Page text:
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This story is Part I of a two-part series drawing from our recent research review on emergence. Read Part II.

When Subir Sachdev was a physics student in the 1980s, he had little more than a passing interest in black holes, the cosmic behemoths that swallow everything unlucky enough to cross their surface, or ‘event horizon.’ His interests were far more down-to-earth; Sachdev wanted to investigate exotic materials that can be tested in a typical lab, in the basement of a physics department, and whose weird properties might one day be harnessed for improving electronics. 

And you can hardly test a black hole in the lab. Or can you?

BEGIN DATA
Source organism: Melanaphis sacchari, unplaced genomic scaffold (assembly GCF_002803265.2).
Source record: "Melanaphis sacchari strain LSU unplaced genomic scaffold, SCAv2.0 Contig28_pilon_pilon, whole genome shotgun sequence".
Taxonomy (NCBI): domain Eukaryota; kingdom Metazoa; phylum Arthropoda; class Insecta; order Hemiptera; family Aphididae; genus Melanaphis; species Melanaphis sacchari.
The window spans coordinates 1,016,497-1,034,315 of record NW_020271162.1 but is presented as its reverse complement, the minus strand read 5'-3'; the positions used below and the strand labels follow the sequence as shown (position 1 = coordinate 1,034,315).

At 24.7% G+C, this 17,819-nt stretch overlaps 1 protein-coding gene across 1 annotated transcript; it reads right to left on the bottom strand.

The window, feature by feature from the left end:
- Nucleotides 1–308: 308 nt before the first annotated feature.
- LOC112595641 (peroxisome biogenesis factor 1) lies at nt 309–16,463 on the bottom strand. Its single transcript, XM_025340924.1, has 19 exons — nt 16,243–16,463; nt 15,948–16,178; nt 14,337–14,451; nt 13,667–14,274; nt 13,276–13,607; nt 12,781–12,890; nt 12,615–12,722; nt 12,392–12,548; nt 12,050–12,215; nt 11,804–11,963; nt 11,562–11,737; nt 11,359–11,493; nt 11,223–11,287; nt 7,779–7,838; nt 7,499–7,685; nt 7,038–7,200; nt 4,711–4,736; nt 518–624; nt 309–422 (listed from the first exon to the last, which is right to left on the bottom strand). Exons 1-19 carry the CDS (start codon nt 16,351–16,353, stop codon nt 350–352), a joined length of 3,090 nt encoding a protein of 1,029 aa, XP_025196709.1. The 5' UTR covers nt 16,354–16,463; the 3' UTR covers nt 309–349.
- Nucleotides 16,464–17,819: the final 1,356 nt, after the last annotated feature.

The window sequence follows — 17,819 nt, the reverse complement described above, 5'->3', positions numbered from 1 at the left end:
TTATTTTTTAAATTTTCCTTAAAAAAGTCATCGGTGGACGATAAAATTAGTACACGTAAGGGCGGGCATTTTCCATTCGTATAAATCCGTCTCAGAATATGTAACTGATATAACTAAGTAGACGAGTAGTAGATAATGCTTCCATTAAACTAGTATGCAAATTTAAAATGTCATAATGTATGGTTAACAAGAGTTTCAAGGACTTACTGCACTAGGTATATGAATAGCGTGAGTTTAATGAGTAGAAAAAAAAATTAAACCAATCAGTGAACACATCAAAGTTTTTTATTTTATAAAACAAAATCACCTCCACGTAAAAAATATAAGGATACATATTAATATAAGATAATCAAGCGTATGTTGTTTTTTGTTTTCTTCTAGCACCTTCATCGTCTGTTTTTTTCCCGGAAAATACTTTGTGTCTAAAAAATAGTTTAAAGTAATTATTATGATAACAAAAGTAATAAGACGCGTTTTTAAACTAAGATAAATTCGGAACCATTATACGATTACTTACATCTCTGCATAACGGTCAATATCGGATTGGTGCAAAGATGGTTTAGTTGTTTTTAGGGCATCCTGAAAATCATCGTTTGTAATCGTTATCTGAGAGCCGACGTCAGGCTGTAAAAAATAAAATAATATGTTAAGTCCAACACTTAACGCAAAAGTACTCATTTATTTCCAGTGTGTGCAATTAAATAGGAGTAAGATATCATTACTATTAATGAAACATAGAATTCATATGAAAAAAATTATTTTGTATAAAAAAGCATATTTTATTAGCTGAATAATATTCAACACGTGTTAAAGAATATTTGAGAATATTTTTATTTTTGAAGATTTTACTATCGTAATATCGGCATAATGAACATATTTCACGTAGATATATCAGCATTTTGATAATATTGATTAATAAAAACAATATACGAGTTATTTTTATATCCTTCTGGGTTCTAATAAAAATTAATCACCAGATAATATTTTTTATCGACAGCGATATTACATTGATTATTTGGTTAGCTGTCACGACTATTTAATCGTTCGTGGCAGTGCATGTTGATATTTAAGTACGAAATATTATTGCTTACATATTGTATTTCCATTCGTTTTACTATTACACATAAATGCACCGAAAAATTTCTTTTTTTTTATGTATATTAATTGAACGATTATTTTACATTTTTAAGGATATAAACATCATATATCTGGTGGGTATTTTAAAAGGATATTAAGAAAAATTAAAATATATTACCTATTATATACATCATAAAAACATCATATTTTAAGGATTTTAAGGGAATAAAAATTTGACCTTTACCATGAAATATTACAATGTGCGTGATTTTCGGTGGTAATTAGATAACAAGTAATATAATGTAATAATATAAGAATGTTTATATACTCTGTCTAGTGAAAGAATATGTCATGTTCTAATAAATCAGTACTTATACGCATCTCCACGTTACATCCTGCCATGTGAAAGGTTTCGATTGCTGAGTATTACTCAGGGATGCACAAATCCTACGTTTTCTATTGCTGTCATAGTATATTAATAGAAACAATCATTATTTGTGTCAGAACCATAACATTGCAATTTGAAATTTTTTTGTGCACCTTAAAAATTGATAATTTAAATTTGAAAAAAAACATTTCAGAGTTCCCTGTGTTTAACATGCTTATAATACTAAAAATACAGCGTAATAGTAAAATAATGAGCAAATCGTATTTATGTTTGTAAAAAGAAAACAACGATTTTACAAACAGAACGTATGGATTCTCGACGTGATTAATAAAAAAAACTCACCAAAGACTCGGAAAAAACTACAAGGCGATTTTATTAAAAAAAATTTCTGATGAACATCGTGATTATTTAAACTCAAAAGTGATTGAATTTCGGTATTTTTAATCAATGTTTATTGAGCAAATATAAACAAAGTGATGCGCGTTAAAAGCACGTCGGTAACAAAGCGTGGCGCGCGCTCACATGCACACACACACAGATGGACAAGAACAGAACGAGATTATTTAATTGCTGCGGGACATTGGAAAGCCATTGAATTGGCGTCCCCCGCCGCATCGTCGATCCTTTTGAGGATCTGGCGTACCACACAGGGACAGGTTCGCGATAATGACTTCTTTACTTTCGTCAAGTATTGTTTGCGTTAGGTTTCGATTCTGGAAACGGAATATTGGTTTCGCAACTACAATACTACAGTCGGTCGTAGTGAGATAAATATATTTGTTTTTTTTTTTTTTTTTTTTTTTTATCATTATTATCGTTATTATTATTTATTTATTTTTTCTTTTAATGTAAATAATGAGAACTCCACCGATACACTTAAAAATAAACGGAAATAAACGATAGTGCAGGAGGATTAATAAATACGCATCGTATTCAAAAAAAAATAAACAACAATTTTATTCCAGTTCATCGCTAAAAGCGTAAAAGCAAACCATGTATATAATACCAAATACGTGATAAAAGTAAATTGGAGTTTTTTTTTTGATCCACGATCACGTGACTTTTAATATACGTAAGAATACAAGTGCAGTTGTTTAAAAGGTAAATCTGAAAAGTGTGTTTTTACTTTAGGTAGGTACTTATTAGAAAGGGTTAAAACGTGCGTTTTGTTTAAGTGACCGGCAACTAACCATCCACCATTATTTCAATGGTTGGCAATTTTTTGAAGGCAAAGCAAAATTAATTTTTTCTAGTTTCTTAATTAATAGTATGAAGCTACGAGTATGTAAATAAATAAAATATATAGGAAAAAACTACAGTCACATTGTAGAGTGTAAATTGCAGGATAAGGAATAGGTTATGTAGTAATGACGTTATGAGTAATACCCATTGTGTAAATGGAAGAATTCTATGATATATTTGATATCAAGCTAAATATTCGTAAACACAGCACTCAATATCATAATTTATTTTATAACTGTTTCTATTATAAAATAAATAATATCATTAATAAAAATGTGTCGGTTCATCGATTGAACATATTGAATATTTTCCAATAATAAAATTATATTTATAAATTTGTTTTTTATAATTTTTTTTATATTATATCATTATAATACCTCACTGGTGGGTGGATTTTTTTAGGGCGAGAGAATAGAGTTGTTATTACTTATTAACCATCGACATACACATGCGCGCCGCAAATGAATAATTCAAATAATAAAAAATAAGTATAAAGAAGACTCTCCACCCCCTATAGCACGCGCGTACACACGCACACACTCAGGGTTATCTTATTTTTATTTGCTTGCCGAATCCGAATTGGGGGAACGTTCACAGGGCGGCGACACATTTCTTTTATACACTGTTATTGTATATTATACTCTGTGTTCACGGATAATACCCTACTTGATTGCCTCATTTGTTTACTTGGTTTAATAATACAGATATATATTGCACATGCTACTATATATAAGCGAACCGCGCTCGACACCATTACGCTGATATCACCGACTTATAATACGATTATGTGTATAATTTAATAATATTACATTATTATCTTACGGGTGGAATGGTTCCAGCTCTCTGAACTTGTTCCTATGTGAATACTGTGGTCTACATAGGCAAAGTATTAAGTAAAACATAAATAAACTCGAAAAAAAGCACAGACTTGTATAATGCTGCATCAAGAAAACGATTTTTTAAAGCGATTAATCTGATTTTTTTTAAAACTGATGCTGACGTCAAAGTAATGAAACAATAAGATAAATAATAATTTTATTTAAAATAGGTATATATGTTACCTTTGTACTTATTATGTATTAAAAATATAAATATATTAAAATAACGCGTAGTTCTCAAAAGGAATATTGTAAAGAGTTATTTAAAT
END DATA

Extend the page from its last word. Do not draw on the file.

Sachdev, now at Harvard University in Cambridge, Massachusetts, specializes in the physics of condensed-matter systems, studying how the collective behavior of atoms at the microscopic level leads to the sometimes bizarre properties of materials seen in experiments. His work has helped illuminate some of the strange behavior of metals that can become superconductors — conducting electricity without resistance — at unusually high temperatures. But when modeling these strange metals, Sachdev was surprised to find that he and his then student Jinwu Ye had accidentally developed a model that could also be turned towards solving some of the biggest paradoxes about black holes. They had stumbled on a special case of a much broader link that others were finding between the gravity of these cosmic crunchers and the quantum quirkiness describing exotic lab materials. That connection may open the door to testing predictions about black holes, in the basement.